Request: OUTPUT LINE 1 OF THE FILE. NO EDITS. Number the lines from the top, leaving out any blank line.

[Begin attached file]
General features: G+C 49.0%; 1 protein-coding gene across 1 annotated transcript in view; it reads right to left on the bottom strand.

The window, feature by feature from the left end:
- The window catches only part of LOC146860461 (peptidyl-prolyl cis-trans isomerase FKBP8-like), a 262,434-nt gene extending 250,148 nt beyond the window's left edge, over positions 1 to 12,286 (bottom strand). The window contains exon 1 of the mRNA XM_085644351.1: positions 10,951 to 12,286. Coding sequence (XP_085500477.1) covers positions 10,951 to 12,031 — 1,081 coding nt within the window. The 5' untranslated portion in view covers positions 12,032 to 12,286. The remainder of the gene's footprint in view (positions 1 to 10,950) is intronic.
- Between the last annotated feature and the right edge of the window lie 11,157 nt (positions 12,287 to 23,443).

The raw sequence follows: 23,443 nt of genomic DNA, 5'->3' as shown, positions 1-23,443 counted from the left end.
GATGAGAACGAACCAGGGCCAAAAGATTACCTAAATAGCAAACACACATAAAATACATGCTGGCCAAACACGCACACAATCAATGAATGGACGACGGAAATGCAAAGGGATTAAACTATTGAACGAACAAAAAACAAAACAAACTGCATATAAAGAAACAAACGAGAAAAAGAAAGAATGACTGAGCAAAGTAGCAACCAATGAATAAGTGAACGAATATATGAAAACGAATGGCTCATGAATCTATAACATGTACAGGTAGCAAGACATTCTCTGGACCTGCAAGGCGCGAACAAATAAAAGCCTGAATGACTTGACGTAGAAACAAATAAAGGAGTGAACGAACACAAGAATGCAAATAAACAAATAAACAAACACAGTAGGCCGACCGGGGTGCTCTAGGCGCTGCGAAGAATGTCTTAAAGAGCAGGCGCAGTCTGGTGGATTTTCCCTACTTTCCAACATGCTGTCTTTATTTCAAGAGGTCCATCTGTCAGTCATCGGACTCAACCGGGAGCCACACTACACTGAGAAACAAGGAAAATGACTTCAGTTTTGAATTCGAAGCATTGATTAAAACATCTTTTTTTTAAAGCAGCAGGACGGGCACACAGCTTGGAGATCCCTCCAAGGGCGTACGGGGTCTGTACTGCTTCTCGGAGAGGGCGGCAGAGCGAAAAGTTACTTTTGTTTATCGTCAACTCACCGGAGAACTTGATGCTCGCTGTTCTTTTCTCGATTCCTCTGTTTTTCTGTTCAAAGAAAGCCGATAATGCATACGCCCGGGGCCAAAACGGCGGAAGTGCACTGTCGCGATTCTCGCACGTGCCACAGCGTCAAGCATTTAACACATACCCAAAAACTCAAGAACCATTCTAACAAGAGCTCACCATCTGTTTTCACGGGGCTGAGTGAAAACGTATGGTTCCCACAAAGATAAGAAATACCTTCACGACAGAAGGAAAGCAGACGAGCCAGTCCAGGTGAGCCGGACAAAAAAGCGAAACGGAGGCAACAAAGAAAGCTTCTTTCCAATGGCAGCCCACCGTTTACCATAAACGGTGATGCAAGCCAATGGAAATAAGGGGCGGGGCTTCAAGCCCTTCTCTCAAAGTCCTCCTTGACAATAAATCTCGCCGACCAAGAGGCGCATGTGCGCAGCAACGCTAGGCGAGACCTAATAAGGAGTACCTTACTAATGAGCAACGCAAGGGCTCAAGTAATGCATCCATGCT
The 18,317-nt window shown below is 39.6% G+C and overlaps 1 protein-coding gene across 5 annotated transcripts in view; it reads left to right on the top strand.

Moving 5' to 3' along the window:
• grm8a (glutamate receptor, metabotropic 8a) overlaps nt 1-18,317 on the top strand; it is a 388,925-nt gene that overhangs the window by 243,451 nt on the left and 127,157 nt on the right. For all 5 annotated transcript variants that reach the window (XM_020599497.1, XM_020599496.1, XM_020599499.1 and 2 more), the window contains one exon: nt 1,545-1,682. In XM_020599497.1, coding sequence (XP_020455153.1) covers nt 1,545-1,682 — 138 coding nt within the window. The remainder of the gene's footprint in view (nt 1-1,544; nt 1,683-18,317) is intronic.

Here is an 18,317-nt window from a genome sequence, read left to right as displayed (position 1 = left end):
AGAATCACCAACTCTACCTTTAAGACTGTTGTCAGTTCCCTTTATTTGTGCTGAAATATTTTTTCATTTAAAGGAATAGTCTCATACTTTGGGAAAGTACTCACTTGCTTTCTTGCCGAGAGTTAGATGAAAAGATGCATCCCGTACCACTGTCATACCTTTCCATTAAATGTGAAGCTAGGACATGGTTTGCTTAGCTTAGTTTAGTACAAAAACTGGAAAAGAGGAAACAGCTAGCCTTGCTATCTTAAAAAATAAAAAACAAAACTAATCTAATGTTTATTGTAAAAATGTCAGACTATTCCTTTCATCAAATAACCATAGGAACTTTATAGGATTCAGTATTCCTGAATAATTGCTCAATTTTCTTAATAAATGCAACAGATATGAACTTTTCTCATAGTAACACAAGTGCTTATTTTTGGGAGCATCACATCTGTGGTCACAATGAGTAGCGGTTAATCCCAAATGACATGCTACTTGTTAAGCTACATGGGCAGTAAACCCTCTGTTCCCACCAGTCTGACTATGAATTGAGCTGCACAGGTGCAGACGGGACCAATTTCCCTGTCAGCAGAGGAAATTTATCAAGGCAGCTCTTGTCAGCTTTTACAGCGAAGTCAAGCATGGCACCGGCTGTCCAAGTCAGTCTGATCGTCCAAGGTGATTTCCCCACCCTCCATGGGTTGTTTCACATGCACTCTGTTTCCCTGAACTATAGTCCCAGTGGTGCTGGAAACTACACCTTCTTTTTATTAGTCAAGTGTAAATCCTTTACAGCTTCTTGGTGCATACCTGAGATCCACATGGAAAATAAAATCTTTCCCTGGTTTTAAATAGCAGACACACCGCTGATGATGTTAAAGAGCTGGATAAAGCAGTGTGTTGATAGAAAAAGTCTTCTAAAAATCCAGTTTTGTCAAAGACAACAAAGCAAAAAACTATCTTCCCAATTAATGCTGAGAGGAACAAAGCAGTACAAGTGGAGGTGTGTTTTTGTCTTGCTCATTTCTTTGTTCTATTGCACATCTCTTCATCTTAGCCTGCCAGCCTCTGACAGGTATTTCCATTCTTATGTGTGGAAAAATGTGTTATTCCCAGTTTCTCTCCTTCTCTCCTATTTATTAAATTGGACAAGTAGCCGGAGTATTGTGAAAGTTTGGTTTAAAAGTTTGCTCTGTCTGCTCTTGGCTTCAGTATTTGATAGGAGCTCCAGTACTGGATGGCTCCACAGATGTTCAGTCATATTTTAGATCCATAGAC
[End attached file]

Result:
General features: G+C 49.0%; 1 protein-coding gene across 1 annotated transcript in view; it reads right to left on the bottom strand.